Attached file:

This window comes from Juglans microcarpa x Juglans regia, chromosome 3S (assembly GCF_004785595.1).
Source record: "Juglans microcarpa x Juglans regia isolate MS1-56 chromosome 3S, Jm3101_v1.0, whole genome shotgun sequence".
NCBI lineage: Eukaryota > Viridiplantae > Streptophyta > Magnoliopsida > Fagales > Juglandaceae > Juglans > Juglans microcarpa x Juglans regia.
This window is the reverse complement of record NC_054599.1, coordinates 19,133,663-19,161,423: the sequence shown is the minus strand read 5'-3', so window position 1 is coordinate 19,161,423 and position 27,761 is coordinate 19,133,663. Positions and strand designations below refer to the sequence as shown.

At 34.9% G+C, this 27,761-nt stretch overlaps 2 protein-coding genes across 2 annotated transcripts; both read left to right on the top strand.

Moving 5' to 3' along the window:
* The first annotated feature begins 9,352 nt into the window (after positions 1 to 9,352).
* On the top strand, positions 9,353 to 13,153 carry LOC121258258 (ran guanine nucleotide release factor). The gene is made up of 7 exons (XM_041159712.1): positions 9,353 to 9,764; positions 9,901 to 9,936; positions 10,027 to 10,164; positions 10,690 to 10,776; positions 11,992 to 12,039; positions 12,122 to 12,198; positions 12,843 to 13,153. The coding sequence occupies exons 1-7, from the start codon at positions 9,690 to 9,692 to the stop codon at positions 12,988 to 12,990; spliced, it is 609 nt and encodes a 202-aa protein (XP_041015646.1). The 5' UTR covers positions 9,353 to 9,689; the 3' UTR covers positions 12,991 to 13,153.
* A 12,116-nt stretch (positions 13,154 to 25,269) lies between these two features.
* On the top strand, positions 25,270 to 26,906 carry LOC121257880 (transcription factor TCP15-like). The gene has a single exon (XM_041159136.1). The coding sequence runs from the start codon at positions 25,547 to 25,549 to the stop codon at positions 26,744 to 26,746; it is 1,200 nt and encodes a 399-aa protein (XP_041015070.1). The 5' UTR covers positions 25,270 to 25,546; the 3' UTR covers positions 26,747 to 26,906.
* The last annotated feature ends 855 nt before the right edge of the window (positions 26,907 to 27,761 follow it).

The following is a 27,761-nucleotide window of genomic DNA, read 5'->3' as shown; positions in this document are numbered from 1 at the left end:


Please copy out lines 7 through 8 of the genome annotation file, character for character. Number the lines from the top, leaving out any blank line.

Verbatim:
* The first annotated feature begins 9,352 nt into the window (after positions 1 to 9,352).
* On the top strand, positions 9,353 to 13,153 carry LOC121258258 (ran guanine nucleotide release factor). The gene is made up of 7 exons (XM_041159712.1): positions 9,353 to 9,764; positions 9,901 to 9,936; positions 10,027 to 10,164; positions 10,690 to 10,776; positions 11,992 to 12,039; positions 12,122 to 12,198; positions 12,843 to 13,153. The coding sequence occupies exons 1-7, from the start codon at positions 9,690 to 9,692 to the stop codon at positions 12,988 to 12,990; spliced, it is 609 nt and encodes a 202-aa protein (XP_041015646.1). The 5' UTR covers positions 9,353 to 9,689; the 3' UTR covers positions 12,991 to 13,153.